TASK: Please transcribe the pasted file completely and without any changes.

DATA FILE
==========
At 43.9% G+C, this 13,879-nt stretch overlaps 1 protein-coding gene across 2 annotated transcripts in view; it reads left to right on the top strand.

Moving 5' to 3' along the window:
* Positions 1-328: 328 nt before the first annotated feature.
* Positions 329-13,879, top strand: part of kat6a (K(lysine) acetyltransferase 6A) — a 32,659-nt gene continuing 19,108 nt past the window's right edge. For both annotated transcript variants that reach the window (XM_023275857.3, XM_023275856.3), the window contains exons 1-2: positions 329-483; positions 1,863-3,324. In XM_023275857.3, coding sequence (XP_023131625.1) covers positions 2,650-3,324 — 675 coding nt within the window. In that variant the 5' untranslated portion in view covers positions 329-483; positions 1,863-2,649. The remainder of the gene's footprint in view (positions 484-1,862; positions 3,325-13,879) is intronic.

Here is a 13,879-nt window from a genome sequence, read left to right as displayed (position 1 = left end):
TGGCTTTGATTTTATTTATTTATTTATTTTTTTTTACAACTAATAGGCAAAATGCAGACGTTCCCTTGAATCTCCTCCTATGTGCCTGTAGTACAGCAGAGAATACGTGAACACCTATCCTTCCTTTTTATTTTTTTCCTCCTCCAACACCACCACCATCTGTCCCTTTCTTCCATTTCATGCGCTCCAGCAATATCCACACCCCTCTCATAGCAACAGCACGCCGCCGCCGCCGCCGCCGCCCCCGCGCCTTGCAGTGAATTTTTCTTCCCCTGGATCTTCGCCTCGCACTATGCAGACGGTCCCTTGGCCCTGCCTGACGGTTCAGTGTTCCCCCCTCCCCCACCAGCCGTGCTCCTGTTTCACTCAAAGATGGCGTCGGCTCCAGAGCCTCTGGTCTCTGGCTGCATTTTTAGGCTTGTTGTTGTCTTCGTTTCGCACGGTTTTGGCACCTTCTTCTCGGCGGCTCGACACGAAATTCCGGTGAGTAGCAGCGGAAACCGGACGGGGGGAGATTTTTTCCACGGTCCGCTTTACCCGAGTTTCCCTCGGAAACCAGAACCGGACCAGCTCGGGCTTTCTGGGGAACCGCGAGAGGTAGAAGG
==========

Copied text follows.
At 43.9% G+C, this 13,879-nt stretch overlaps 1 protein-coding gene across 2 annotated transcripts in view; it reads left to right on the top strand.

Moving 5' to 3' along the window:
* Positions 1-328: 328 nt before the first annotated feature.
* Positions 329-13,879, top strand: part of kat6a (K(lysine) acetyltransferase 6A) — a 32,659-nt gene continuing 19,108 nt past the window's right edge. For both annotated transcript variants that reach the window (XM_023275857.3, XM_023275856.3), the window contains exons 1-2: positions 329-483; positions 1,863-3,324. In XM_023275857.3, coding sequence (XP_023131625.1) covers positions 2,650-3,324 — 675 coding nt within the window. In that variant the 5' untranslated portion in view covers positions 329-483; positions 1,863-2,649. The remainder of the gene's footprint in view (positions 484-1,862; positions 3,325-13,879) is intronic.

Here is a 13,879-nt window from a genome sequence, read left to right as displayed (position 1 = left end):
TGGCTTTGATTTTATTTATTTATTTATTTTTTTTTACAACTAATAGGCAAAATGCAGACGTTCCCTTGAATCTCCTCCTATGTGCCTGTAGTACAGCAGAGAATACGTGAACACCTATCCTTCCTTTTTATTTTTTTCCTCCTCCAACACCACCACCATCTGTCCCTTTCTTCCATTTCATGCGCTCCAGCAATATCCACACCCCTCTCATAGCAACAGCACGCCGCCGCCGCCGCCGCCGCCCCCGCGCCTTGCAGTGAATTTTTCTTCCCCTGGATCTTCGCCTCGCACTATGCAGACGGTCCCTTGGCCCTGCCTGACGGTTCAGTGTTCCCCCCTCCCCCACCAGCCGTGCTCCTGTTTCACTCAAAGATGGCGTCGGCTCCAGAGCCTCTGGTCTCTGGCTGCATTTTTAGGCTTGTTGTTGTCTTCGTTTCGCACGGTTTTGGCACCTTCTTCTCGGCGGCTCGACACGAAATTCCGGTGAGTAGCAGCGGAAACCGGACGGGGGGAGATTTTTTCCACGGTCCGCTTTACCCGAGTTTCCCTCGGAAACCAGAACCGGACCAGCTCGGGCTTTCTGGGGAACCGCGAGAGGTAGAAGG